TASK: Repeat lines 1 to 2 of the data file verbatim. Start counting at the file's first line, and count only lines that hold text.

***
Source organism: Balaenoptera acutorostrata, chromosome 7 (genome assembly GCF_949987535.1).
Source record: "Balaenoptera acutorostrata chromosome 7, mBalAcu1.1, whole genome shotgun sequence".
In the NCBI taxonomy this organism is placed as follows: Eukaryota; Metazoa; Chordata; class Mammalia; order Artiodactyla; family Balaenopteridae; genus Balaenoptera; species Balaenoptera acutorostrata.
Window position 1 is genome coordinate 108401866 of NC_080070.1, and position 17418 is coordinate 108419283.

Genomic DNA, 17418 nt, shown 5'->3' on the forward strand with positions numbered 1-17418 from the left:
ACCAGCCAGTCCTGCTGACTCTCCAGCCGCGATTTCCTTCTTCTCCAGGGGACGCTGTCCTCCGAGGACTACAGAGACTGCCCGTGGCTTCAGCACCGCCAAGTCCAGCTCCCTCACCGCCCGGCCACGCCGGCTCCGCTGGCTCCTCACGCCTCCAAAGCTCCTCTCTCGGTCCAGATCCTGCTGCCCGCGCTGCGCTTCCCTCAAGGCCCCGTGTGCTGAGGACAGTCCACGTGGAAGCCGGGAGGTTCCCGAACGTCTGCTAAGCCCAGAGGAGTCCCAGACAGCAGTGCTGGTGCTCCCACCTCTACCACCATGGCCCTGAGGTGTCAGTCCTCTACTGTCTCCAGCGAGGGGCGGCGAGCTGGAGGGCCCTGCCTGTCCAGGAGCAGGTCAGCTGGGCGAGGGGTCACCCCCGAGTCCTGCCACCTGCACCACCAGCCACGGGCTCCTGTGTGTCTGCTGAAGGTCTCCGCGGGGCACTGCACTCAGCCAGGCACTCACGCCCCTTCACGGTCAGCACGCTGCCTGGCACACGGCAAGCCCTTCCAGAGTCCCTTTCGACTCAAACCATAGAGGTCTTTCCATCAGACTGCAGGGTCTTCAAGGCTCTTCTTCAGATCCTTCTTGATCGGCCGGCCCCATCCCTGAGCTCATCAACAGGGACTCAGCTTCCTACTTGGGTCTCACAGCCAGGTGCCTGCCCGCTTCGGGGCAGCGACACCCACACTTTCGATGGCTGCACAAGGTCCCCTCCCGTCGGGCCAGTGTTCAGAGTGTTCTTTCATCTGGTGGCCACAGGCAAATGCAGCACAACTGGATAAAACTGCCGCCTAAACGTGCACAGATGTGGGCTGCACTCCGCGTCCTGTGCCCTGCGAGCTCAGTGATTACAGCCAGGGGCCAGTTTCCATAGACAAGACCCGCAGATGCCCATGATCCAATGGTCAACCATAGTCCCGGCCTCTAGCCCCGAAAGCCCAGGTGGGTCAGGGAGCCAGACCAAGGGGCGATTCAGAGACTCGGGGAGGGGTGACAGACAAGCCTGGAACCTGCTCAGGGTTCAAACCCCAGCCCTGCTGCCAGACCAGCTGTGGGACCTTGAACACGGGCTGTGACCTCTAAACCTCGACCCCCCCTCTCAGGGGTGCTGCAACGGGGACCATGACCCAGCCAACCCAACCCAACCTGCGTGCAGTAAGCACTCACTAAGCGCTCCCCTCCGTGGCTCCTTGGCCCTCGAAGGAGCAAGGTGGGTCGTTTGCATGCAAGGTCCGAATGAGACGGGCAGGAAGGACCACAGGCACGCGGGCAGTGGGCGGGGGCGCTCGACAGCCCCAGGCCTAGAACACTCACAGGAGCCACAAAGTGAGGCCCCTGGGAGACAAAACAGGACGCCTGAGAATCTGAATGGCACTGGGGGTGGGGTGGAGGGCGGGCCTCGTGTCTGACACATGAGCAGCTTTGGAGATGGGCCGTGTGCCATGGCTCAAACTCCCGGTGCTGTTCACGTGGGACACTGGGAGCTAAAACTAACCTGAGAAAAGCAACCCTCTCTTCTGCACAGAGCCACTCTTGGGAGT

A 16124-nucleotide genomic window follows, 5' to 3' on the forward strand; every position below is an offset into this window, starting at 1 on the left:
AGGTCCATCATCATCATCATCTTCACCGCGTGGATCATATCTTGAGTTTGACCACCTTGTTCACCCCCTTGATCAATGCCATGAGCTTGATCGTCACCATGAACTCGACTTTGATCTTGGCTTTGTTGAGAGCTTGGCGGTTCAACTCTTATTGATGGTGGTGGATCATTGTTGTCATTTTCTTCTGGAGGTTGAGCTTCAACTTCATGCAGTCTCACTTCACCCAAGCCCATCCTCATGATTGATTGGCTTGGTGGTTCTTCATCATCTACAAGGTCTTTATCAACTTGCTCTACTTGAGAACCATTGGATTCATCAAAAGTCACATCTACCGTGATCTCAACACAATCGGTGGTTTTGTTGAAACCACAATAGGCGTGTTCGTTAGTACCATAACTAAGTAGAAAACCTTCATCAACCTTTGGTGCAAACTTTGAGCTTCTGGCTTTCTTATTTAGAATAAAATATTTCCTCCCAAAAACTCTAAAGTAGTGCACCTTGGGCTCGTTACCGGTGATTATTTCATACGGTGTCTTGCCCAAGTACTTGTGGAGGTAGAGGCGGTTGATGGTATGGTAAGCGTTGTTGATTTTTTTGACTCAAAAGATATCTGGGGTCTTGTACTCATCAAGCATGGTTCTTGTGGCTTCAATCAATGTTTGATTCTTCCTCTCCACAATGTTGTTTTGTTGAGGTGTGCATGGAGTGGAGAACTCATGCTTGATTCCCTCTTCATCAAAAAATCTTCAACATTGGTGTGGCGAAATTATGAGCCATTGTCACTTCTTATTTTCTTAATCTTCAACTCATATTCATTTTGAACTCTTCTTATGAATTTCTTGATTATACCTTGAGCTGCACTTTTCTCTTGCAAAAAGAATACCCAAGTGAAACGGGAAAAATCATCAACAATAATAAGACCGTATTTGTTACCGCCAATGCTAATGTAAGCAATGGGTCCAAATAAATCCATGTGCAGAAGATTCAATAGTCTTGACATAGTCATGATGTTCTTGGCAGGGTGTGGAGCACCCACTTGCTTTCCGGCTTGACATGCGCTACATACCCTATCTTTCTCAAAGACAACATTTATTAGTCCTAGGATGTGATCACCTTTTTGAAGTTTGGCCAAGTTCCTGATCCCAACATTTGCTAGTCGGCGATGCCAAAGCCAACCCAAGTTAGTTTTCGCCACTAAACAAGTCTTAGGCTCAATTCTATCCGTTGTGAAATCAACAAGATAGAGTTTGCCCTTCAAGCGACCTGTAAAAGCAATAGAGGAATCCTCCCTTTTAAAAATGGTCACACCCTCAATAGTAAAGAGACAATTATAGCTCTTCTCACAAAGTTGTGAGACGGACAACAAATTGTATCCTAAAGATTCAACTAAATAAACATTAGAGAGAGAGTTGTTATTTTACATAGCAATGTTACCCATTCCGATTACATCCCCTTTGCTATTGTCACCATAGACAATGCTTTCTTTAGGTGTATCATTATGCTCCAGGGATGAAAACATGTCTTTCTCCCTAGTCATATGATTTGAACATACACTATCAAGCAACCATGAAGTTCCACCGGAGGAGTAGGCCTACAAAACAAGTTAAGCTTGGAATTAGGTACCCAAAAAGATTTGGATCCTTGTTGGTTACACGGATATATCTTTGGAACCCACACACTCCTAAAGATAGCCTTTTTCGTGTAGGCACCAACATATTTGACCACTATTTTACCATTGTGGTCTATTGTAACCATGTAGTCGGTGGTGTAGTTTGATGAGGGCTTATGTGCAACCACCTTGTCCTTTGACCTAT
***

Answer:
Source organism: Balaenoptera acutorostrata, chromosome 7 (genome assembly GCF_949987535.1).
Source record: "Balaenoptera acutorostrata chromosome 7, mBalAcu1.1, whole genome shotgun sequence".